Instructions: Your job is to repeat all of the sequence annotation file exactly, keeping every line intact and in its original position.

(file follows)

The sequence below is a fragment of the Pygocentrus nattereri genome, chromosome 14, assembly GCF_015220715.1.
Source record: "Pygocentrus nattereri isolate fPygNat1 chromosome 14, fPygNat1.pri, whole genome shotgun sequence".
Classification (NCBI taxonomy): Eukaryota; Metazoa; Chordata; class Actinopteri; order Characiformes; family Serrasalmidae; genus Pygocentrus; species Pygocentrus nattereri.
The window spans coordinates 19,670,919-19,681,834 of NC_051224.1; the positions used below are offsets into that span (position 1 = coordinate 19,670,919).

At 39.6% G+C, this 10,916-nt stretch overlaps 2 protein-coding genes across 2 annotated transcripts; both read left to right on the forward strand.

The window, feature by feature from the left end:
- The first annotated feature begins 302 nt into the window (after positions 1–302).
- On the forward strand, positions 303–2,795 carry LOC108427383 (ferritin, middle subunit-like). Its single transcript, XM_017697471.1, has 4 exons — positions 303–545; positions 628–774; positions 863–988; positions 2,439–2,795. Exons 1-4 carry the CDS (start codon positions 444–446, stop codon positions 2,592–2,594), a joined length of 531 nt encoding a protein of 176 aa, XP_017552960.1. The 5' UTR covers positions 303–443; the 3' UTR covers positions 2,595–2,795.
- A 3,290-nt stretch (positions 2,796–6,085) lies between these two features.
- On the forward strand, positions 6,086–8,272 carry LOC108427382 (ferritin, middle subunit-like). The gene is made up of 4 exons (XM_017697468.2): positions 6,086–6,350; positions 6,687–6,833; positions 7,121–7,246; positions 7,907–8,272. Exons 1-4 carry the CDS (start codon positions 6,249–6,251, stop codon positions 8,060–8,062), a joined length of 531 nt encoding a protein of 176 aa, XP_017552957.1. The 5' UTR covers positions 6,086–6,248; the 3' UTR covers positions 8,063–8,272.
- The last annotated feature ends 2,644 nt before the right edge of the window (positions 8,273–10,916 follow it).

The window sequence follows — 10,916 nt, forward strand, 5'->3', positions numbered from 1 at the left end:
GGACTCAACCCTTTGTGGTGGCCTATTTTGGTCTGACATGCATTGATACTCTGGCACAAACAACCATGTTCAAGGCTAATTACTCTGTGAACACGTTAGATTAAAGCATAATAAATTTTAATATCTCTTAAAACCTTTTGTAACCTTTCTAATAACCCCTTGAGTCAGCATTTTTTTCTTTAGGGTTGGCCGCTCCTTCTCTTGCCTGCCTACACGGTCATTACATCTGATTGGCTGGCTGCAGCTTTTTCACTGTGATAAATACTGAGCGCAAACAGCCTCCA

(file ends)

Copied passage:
The sequence below is a fragment of the Pygocentrus nattereri genome, chromosome 14, assembly GCF_015220715.1.
Source record: "Pygocentrus nattereri isolate fPygNat1 chromosome 14, fPygNat1.pri, whole genome shotgun sequence".
Classification (NCBI taxonomy): Eukaryota; Metazoa; Chordata; class Actinopteri; order Characiformes; family Serrasalmidae; genus Pygocentrus; species Pygocentrus nattereri.
The window spans coordinates 19,670,919-19,681,834 of NC_051224.1; the positions used below are offsets into that span (position 1 = coordinate 19,670,919).

At 39.6% G+C, this 10,916-nt stretch overlaps 2 protein-coding genes across 2 annotated transcripts; both read left to right on the forward strand.

The window, feature by feature from the left end:
- The first annotated feature begins 302 nt into the window (after positions 1–302).
- On the forward strand, positions 303–2,795 carry LOC108427383 (ferritin, middle subunit-like). Its single transcript, XM_017697471.1, has 4 exons — positions 303–545; positions 628–774; positions 863–988; positions 2,439–2,795. Exons 1-4 carry the CDS (start codon positions 444–446, stop codon positions 2,592–2,594), a joined length of 531 nt encoding a protein of 176 aa, XP_017552960.1. The 5' UTR covers positions 303–443; the 3' UTR covers positions 2,595–2,795.
- A 3,290-nt stretch (positions 2,796–6,085) lies between these two features.
- On the forward strand, positions 6,086–8,272 carry LOC108427382 (ferritin, middle subunit-like). The gene is made up of 4 exons (XM_017697468.2): positions 6,086–6,350; positions 6,687–6,833; positions 7,121–7,246; positions 7,907–8,272. Exons 1-4 carry the CDS (start codon positions 6,249–6,251, stop codon positions 8,060–8,062), a joined length of 531 nt encoding a protein of 176 aa, XP_017552957.1. The 5' UTR covers positions 6,086–6,248; the 3' UTR covers positions 8,063–8,272.
- The last annotated feature ends 2,644 nt before the right edge of the window (positions 8,273–10,916 follow it).

The window sequence follows — 10,916 nt, forward strand, 5'->3', positions numbered from 1 at the left end:
GGACTCAACCCTTTGTGGTGGCCTATTTTGGTCTGACATGCATTGATACTCTGGCACAAACAACCATGTTCAAGGCTAATTACTCTGTGAACACGTTAGATTAAAGCATAATAAATTTTAATATCTCTTAAAACCTTTTGTAACCTTTCTAATAACCCCTTGAGTCAGCATTTTTTTCTTTAGGGTTGGCCGCTCCTTCTCTTGCCTGCCTACACGGTCATTACATCTGATTGGCTGGCTGCAGCTTTTTCACTGTGATAAATACTGAGCGCAAACAGCCTCCA